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Another word for the World Wide Web.


Short for World Wide Web Consortium, an international consortium of commercial and educational institutions that seeks to promote common standards and interoperability on the Web. The W3C was founded in 1994 by Tim Berners-Lee, the original architect of the World Wide Web.


Stands for wide area network, a network that connects geographically separated areas.


Wireless Application Protocol, a technology standard that allows mobile/cell phone users to access limited Internet content. WAP was hugely hyped for its potential for mcommerce (mobile commerce), but it hasn’t yet lived up to its expectations. Because of small screens, poor technology, cost, and usability issues, very few people have participated in WAP-enabled services.

See also [i-mode]

Web, Web

An abbreviation for the World Wide Web. Capitalize when referring to the noun:

The Web is a useful research tool.

Lowercase when using as an adjective:

web users

Web address

Also known as a URL. What the reader types in the address field of their browser to go to a particular website. For example, www.oracle.com.

While it’s sufficient to use the shortened address in browsers, if you are sending a Web address to someone by email—and particularly if you are sending out an email newsletter to a large group of subscribers—always include the “http://” as some programs won’t translate it into a link without it (http://www.oracle.com). If the URL is more than 65 characters long, place it in angle brackets (<>).

See also [URL]
See also [URL navigation]

Web browser

Software application that displays Webpages. The most popular are Microsoft Internet Explorer and Netscape Navigator.


In the early days of the Web, the Webmaster was the jack of all trades who did everything from designing, coding, writing and editing to marketing, and maintaining the website. As websites evolved it became impossible for one person to do all these things. The term Webmaster has thus become a slightly confused term. It is still used to refer to people in charge of smaller websites, but in larger ones, it generally refers to someone responsible for the technical maintenance of the website.

See also [managing editor]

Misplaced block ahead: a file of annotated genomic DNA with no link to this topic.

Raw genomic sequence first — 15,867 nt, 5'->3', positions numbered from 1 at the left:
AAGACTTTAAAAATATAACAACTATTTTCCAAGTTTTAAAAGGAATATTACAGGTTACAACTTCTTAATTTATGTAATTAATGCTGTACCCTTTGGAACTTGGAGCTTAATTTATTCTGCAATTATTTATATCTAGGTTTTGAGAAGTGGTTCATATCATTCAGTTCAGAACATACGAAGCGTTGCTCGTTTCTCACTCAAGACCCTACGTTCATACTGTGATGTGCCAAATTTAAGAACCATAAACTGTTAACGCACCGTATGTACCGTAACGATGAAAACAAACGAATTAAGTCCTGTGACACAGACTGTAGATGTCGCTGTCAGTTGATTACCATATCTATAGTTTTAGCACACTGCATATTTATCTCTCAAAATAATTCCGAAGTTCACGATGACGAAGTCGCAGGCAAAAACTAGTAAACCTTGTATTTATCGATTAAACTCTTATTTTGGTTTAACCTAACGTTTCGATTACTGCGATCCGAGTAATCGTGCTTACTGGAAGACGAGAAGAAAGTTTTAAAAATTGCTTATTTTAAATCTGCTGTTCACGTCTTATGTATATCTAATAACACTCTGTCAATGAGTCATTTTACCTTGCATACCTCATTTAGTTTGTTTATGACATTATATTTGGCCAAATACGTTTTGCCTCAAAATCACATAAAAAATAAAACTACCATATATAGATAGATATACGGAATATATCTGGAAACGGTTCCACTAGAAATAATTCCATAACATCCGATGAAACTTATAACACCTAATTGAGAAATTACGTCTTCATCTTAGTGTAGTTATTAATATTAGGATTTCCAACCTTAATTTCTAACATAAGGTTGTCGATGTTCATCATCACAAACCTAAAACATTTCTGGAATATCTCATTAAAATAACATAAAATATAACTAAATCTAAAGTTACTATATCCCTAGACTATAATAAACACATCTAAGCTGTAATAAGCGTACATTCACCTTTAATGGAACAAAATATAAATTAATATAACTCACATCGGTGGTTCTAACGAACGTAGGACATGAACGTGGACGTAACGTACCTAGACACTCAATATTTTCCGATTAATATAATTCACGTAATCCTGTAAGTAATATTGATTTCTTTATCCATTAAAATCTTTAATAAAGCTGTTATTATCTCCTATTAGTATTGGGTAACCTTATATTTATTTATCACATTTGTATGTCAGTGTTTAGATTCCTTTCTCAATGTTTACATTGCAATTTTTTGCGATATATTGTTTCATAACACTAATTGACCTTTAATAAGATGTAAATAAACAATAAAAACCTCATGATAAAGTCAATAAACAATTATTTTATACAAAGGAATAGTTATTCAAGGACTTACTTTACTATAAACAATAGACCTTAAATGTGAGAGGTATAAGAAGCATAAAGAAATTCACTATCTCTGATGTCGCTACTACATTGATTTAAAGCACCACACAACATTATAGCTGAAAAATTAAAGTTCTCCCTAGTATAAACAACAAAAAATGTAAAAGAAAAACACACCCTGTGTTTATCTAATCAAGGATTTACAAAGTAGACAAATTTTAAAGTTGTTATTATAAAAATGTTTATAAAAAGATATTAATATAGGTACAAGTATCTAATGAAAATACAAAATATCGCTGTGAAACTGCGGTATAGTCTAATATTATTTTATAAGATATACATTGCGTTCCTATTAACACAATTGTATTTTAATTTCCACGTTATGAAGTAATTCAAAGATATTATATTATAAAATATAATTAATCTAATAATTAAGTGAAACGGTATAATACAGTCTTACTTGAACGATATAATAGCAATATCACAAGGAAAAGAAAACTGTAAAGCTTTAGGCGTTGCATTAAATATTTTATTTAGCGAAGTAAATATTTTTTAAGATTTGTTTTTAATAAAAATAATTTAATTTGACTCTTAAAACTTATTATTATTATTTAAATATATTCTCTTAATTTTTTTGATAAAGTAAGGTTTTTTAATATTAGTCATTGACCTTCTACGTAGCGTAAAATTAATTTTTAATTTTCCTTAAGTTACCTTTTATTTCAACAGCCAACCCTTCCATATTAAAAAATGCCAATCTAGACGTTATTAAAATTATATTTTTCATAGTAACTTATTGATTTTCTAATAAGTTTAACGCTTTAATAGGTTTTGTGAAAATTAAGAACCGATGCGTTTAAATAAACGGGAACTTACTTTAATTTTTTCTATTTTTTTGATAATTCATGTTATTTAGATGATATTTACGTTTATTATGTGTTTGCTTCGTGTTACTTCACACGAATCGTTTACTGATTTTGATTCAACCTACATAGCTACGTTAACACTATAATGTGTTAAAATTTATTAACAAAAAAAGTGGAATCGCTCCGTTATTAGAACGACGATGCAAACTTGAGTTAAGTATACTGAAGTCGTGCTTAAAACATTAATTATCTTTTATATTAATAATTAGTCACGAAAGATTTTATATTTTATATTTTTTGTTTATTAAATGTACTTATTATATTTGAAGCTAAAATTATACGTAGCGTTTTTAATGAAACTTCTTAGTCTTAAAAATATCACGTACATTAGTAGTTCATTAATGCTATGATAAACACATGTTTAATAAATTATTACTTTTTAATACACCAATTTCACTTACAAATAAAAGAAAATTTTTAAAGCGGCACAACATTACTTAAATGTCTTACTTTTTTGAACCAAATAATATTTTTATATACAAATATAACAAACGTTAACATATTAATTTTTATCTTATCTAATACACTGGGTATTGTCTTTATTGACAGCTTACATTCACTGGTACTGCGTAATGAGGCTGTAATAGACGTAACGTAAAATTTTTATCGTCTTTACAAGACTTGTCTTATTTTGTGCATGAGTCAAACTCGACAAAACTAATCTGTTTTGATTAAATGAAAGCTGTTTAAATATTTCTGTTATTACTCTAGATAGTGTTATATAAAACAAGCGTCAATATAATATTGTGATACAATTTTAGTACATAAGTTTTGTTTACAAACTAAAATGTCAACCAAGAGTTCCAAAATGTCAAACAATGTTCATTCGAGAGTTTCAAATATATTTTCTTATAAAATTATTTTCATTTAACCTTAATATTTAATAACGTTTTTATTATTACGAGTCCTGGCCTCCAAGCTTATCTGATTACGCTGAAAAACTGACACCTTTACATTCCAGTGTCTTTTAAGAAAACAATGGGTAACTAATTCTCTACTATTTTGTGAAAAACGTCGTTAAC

See also [information architect]


One word.

See also [page]

Webpage design

See [website layout and design]

One word (often shortened to “site”). A website is a publication. It is a place where a reader comes primarily to read content. The role of a website is to deliver the right content to the right reader at the right time at the right cost to further the objectives of the organization. These objectives may include getting the reader to purchase a product online, and/or getting the reader to get in touch with the organization with a view to purchasing a product.

website layout and design

See Section 2, “Designing for the Web,” for an overview of this area.

Quality website design creates simple, easy-to-read, fast-downloading pages, while also providing a quality navigation and search, and establishing a sense of style (there are a lot of elements at play on any one Webpage, good design makes it all look stylish and coherent).

  • Page layout and design: Page layout should be optimized for 800-pixel width to ensure maximum compatibility. (The design width should actually be 760 pixels to allow for the scroll bar on the right.)

    Scrolling is preferable to repeated clicking. However, pages should ideally be no more than three screens and a maximum of six. Homepages should ideally be two screens or less. A reader should only have to scroll vertically. They should never have to scroll horizontally.

    Global navigation should appear consistently on every page. (See global navigation, navigation.) Avoid presenting text as a graphic, unless that text is part of a navigation graphic or banner ad. Substantial quantities of text (a paragraph or more) should never be presented as a graphic, as this slows the download of the page and does not deliver any significant benefit to the reader. It also creates accessibility problems.

    All Webpages should contain a masthead and footer. See masthead, footer. All Webpages should contain a basic search function either in the right of the masthead or near the top left of the page, underneath the organization logo. See search.

    Use a three-column layout on homepages.

  • Homepage layout and design: The most critical part of a homepage is the “first screen” that the person sees when they arrive at the page. Make sure that the key content and navigation are always viewable from the first screen. Absolutely avoid splash pages.